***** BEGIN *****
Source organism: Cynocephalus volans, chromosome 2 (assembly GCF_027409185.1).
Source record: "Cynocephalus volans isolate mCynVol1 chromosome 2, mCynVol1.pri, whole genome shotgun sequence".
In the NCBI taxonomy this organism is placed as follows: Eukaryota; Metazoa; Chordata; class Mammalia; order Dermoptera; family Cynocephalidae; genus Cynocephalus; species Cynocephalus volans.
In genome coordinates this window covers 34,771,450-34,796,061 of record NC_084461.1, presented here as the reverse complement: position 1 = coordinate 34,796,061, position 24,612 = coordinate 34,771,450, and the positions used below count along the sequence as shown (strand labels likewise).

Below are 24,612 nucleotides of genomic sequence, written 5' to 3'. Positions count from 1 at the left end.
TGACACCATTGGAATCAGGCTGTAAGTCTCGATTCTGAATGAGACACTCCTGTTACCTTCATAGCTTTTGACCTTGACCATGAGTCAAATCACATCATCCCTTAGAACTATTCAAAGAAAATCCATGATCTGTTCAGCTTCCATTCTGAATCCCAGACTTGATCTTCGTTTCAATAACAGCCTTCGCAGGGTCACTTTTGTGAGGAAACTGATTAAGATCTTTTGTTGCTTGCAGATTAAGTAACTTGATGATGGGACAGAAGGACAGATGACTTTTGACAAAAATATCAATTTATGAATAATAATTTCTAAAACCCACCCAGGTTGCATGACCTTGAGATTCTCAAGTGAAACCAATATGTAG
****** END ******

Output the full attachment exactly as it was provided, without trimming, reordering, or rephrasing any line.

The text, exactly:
Source organism: Cynocephalus volans, chromosome 2 (assembly GCF_027409185.1).
Source record: "Cynocephalus volans isolate mCynVol1 chromosome 2, mCynVol1.pri, whole genome shotgun sequence".
In the NCBI taxonomy this organism is placed as follows: Eukaryota; Metazoa; Chordata; class Mammalia; order Dermoptera; family Cynocephalidae; genus Cynocephalus; species Cynocephalus volans.
In genome coordinates this window covers 34,771,450-34,796,061 of record NC_084461.1, presented here as the reverse complement: position 1 = coordinate 34,796,061, position 24,612 = coordinate 34,771,450, and the positions used below count along the sequence as shown (strand labels likewise).

Below are 24,612 nucleotides of genomic sequence, written 5' to 3'. Positions count from 1 at the left end.
TGACACCATTGGAATCAGGCTGTAAGTCTCGATTCTGAATGAGACACTCCTGTTACCTTCATAGCTTTTGACCTTGACCATGAGTCAAATCACATCATCCCTTAGAACTATTCAAAGAAAATCCATGATCTGTTCAGCTTCCATTCTGAATCCCAGACTTGATCTTCGTTTCAATAACAGCCTTCGCAGGGTCACTTTTGTGAGGAAACTGATTAAGATCTTTTGTTGCTTGCAGATTAAGTAACTTGATGATGGGACAGAAGGACAGATGACTTTTGACAAAAATATCAATTTATGAATAATAATTTCTAAAACCCACCCAGGTTGCATGACCTTGAGATTCTCAAGTGAAACCAATATGTAG